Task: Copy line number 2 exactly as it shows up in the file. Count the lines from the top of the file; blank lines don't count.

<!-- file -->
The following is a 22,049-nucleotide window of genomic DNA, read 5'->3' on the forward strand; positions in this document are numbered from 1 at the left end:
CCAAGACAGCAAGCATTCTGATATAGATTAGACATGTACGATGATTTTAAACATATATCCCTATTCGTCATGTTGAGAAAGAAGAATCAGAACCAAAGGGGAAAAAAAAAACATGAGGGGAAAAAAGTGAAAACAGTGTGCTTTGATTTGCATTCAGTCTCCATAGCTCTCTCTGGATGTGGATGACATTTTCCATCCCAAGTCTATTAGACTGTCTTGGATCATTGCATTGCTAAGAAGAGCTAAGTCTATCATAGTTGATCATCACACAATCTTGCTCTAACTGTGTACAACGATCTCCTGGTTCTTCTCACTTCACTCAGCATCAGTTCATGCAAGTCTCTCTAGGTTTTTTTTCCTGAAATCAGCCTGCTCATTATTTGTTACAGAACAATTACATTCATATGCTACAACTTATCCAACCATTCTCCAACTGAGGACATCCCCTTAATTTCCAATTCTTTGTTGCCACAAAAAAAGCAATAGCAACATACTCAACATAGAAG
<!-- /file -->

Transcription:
CCAAGACAGCAAGCATTCTGATATAGATTAGACATGTACGATGATTTTAAACATATATCCCTATTCGTCATGTTGAGAAAGAAGAATCAGAACCAAAGGGGAAAAAAAAAACATGAGGGGAAAAAAGTGAAAACAGTGTGCTTTGATTTGCATTCAGTCTCCATAGCTCTCTCTGGATGTGGATGACATTTTCCATCCCAAGTCTATTAGACTGTCTTGGATCATTGCATTGCTAAGAAGAGCTAAGTCTATCATAGTTGATCATCACACAATCTTGCTCTAACTGTGTACAACGATCTCCTGGTTCTTCTCACTTCACTCAGCATCAGTTCATGCAAGTCTCTCTAGGTTTTTTTTCCTGAAATCAGCCTGCTCATTATTTGTTACAGAACAATTACATTCATATGCTACAACTTATCCAACCATTCTCCAACTGAGGACATCCCCTTAATTTCCAATTCTTTGTTGCCACAAAAAAAGCAATAGCAACATACTCAACATAGAAG